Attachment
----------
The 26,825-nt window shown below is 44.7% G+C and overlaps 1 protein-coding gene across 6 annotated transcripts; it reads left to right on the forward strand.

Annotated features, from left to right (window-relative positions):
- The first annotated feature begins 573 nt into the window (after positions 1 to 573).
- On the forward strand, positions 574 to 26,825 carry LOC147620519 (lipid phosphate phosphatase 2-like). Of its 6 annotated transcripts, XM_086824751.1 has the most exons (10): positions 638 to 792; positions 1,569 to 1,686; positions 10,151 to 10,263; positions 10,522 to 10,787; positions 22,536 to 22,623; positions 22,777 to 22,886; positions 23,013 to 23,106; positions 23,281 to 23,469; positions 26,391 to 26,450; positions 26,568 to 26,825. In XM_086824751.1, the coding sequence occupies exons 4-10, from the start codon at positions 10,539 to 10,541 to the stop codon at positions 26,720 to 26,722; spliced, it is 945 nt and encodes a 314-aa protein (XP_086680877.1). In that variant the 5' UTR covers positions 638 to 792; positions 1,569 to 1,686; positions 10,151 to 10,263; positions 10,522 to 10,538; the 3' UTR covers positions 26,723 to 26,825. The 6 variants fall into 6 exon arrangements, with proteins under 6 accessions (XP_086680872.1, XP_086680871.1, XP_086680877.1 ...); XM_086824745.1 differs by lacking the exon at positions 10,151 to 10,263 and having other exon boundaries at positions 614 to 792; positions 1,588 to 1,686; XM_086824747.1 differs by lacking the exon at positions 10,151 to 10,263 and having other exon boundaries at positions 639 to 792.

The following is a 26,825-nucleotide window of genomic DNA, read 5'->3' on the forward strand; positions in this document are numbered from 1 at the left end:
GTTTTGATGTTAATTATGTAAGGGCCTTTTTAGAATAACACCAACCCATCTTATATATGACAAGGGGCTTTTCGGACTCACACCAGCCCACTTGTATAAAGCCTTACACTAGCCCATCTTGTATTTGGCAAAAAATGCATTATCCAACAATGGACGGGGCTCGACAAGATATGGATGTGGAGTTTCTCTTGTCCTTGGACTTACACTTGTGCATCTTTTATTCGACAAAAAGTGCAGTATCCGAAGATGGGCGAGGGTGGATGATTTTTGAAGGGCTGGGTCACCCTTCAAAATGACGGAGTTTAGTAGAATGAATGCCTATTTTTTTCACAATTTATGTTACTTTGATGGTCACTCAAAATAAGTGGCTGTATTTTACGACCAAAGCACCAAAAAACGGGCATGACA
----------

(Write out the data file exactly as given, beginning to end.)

The 26,825-nt window shown below is 44.7% G+C and overlaps 1 protein-coding gene across 6 annotated transcripts; it reads left to right on the forward strand.

Annotated features, from left to right (window-relative positions):
- The first annotated feature begins 573 nt into the window (after positions 1 to 573).
- On the forward strand, positions 574 to 26,825 carry LOC147620519 (lipid phosphate phosphatase 2-like). Of its 6 annotated transcripts, XM_086824751.1 has the most exons (10): positions 638 to 792; positions 1,569 to 1,686; positions 10,151 to 10,263; positions 10,522 to 10,787; positions 22,536 to 22,623; positions 22,777 to 22,886; positions 23,013 to 23,106; positions 23,281 to 23,469; positions 26,391 to 26,450; positions 26,568 to 26,825. In XM_086824751.1, the coding sequence occupies exons 4-10, from the start codon at positions 10,539 to 10,541 to the stop codon at positions 26,720 to 26,722; spliced, it is 945 nt and encodes a 314-aa protein (XP_086680877.1). In that variant the 5' UTR covers positions 638 to 792; positions 1,569 to 1,686; positions 10,151 to 10,263; positions 10,522 to 10,538; the 3' UTR covers positions 26,723 to 26,825. The 6 variants fall into 6 exon arrangements, with proteins under 6 accessions (XP_086680872.1, XP_086680871.1, XP_086680877.1 ...); XM_086824745.1 differs by lacking the exon at positions 10,151 to 10,263 and having other exon boundaries at positions 614 to 792; positions 1,588 to 1,686; XM_086824747.1 differs by lacking the exon at positions 10,151 to 10,263 and having other exon boundaries at positions 639 to 792.

The following is a 26,825-nucleotide window of genomic DNA, read 5'->3' on the forward strand; positions in this document are numbered from 1 at the left end:
GTTTTGATGTTAATTATGTAAGGGCCTTTTTAGAATAACACCAACCCATCTTATATATGACAAGGGGCTTTTCGGACTCACACCAGCCCACTTGTATAAAGCCTTACACTAGCCCATCTTGTATTTGGCAAAAAATGCATTATCCAACAATGGACGGGGCTCGACAAGATATGGATGTGGAGTTTCTCTTGTCCTTGGACTTACACTTGTGCATCTTTTATTCGACAAAAAGTGCAGTATCCGAAGATGGGCGAGGGTGGATGATTTTTGAAGGGCTGGGTCACCCTTCAAAATGACGGAGTTTAGTAGAATGAATGCCTATTTTTTTCACAATTTATGTTACTTTGATGGTCACTCAAAATAAGTGGCTGTATTTTACGACCAAAGCACCAAAAAACGGGCATGACA